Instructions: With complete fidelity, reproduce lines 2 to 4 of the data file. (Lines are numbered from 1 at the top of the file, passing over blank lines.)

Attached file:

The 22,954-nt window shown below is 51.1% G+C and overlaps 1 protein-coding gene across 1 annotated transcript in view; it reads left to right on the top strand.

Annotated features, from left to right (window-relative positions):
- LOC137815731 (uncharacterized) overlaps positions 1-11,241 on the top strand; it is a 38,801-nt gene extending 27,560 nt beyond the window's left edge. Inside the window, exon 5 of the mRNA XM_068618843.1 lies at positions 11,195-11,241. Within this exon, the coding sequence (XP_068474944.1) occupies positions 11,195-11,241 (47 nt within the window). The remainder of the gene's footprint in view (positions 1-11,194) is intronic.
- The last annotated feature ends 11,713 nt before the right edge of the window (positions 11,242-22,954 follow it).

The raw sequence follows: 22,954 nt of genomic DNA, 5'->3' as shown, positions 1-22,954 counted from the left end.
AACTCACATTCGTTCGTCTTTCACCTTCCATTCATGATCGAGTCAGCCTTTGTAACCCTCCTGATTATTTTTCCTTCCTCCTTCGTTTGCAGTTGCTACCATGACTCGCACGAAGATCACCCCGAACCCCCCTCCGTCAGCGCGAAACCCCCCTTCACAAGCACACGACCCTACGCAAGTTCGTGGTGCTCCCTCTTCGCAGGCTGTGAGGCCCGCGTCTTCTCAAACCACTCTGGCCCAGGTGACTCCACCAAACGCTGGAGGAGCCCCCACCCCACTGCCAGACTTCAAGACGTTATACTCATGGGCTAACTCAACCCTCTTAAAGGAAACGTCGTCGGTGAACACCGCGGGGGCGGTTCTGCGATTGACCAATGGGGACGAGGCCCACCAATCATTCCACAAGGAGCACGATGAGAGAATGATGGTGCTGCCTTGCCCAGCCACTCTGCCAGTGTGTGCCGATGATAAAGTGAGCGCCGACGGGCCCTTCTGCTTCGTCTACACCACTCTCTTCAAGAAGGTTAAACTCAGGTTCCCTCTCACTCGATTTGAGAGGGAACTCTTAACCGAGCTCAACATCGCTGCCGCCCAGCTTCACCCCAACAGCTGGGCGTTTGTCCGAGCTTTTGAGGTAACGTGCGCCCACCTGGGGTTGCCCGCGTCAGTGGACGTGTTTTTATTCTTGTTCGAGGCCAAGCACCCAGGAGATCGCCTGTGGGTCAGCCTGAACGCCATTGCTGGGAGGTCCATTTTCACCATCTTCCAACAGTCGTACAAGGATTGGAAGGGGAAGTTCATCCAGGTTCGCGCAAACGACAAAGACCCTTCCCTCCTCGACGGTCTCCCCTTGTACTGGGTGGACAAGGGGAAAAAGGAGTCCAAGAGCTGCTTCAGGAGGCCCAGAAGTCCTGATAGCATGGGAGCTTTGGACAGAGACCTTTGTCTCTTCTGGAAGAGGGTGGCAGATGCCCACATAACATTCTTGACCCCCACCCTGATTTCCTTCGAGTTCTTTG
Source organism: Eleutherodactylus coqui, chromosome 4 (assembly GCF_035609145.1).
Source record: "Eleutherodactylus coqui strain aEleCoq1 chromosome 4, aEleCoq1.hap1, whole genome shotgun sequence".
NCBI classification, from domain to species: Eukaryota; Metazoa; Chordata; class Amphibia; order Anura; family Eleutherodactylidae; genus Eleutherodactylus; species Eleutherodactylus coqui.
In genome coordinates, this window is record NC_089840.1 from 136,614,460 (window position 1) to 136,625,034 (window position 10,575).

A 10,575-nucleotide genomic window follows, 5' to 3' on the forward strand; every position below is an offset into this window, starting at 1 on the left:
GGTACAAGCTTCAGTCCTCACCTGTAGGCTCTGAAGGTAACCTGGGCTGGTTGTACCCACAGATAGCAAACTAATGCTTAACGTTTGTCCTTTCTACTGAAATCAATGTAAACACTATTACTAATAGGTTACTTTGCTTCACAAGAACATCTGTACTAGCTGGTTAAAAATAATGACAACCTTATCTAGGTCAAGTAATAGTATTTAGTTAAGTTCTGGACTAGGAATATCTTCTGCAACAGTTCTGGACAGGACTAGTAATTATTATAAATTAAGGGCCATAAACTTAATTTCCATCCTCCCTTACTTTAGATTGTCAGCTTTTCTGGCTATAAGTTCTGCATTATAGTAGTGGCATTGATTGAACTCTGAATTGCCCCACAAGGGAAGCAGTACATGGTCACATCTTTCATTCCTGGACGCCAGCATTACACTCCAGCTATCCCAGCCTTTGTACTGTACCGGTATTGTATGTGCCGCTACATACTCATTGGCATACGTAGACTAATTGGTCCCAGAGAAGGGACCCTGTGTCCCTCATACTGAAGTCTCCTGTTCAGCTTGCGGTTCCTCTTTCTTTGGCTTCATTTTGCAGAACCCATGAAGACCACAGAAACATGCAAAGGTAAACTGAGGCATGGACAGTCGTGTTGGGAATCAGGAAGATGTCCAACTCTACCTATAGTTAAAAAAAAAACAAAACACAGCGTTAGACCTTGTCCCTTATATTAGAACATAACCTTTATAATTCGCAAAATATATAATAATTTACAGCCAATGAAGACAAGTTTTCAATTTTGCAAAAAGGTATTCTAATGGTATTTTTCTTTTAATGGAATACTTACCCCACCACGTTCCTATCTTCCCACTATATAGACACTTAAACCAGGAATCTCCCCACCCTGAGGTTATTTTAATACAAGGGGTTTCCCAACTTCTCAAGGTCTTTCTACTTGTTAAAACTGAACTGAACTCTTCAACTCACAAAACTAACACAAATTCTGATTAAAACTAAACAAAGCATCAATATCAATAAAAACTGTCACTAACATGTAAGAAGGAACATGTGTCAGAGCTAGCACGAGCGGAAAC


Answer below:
Annotated features, from left to right (window-relative positions):
- LOC137815731 (uncharacterized) overlaps positions 1-11,241 on the top strand; it is a 38,801-nt gene extending 27,560 nt beyond the window's left edge. Inside the window, exon 5 of the mRNA XM_068618843.1 lies at positions 11,195-11,241. Within this exon, the coding sequence (XP_068474944.1) occupies positions 11,195-11,241 (47 nt within the window). The remainder of the gene's footprint in view (positions 1-11,194) is intronic.
- The last annotated feature ends 11,713 nt before the right edge of the window (positions 11,242-22,954 follow it).